NEW: Bus driver "forced" vomiting band member to go back on the bus, the suit alleges
NEW: The bus company told drivers who'd complained to ignore hazing, says the suit
FAMU band member Robert Champion died after he was beaten on a bus in November
His family's attorney says the lawsuit is about getting answers, not money
A lawsuit filed by the family of Robert Champion, the Florida A&M University band member allegedly beaten to death in a hazing ritual, accuses the bus company involved in the deadly assault and the bus driver of negligence, their attorney said Monday.
The suit alleges that Fabulous Coach Lines and its driver not only consented to the illegal acts of hazing by students, they knowingly participated in the planned hazing activity over several years.
“This was a culture embraced by this bus company,” Chris Chestnut said.
According to court documents, Bus C, which is was the vehicle where the incident took place and the name of a specific hazing ritual, was parked in a dark corner, separate from the other buses provided by the company.
The suit also alleges that the bus and its air conditioning system were running at the time Champion was beaten and that the bus driver was standing guard at the door to prevent anyone from entering or exiting the vehicle.
When Champion stepped off the bus at one point to vomit, the bus driver told him “he would be alright as she forced him back onto the bus,” the lawsuit claims.
Despite a request for damages in excess of $15,000, Chestnut insisted the focus isn’t money. It allows him to file subpoenas and take witness statements to further the investigation.
“We figure out how this happened, we figure out how to fix it, and then we stop it from happening again,” Chestnut said.
Calls to the bus company and its attorneys, Wicker, Smith, O’Hara, McCoy, and Ford, PA, for comment have not been returned.
Chestnut said he hopes to begin taking depositions in the next 90 days.
Champion’s parents, Pamela and Robert – who are named in the lawsuit and live outside Atlanta – were not present at Monday’s news conference in Orlando, Florida, but Chestnut said their goal is to get answers and justice for Robert.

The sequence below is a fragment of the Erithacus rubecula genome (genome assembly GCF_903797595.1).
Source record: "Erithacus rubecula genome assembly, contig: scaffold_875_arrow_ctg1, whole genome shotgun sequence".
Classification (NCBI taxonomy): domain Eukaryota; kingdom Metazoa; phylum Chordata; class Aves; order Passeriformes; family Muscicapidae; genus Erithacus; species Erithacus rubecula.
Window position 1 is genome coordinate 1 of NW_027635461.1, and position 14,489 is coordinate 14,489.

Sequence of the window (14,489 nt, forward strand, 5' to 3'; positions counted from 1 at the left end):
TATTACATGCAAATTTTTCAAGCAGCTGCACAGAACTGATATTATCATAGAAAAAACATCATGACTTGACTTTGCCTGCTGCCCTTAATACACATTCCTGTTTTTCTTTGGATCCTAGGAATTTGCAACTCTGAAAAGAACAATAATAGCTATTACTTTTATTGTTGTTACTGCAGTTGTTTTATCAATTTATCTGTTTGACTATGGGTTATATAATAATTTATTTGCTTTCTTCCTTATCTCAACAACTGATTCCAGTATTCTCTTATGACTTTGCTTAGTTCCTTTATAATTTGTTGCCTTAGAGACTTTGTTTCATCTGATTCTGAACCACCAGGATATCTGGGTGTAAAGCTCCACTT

“We’re going to hold everyone responsible,” Chestnut said.
FAMU is protected under sovereign immunity, and the family must file a statutory notice of intent to sue and wait six months to file suit against the school. Chestnut said he does anticipate suing the university.
Fabulous Coach Lines President Ray Land said last month that the company’s employees, who were not on the bus at the time, responded quickly after learning there was an emergency – even following the ambulance transporting Champion to the hospital, taking other band members there.
“We did transport our passengers safely from point A to point B as contracted,” Land said. When employees were notified of an emergency on board one of the nine buses in the convoy, “we responded just as quickly and effectively as we could.”
Some band members have said Champion, 26, died after taking part in an annual rite of passage called “Crossing Bus C.”
According to the lawsuit, it’s an initiation process in which pledges attempt to run down the center aisle from the front door of the bus to the back while being punched, kicked and assaulted by senior members.
Chestnut has said he’s heard that the ritual may have happened before on Fabulous Coach Lines.
In fact, the lawsuit filed by his clients claims that Bus C’s driver “frequently participated or allowed the ‘Bus C’ initiation” and “advised other drivers that she was part of the ‘Bus C’ posse.”
Other drivers from the same company had “complained of hazing rituals” on that bus specifically. But they “were instructed by Fabulous Coach administration to ignore it and (told) that FAMU was paying for it and could do what they want,” according to the lawsuit.
However, Land said the bus company has “never seen this kind of behavior” from the band.
Champion collapsed in Orlando on the bus, which was carrying members of FAMU’s Marching 100 after a November football game that included a halftime performance by the group.
The medical examiner’s office ruled his death a homicide and said Champion “collapsed and died within an hour of a hazing incident during which he suffered multiple blunt trauma blows to his body.”
An autopsy found “extensive contusions of his chest, arms, shoulder and back,” as well as “evidence of crushing of areas of subcutaneous fat,” which is the fatty tissue directly under the skin.
The death prompted the FAMU board of trustees to approve a new three-part anti-hazing plan, which includes an independent panel of experts to investigate.
The board approved the policy 9-1 last week.
Champion’s mother has said she wants hazing to stop.
“Think twice when your kids are going off to college,” she said. “Look into what’s going on at their college. … Now we know.”
Along with the university, the Florida Department of Law Enforcement and the Orange County Sheriff’s Office are also investigating the case.
No one has been charged in Champion’s death.
CNN’s Dave Alsup contributed to this report.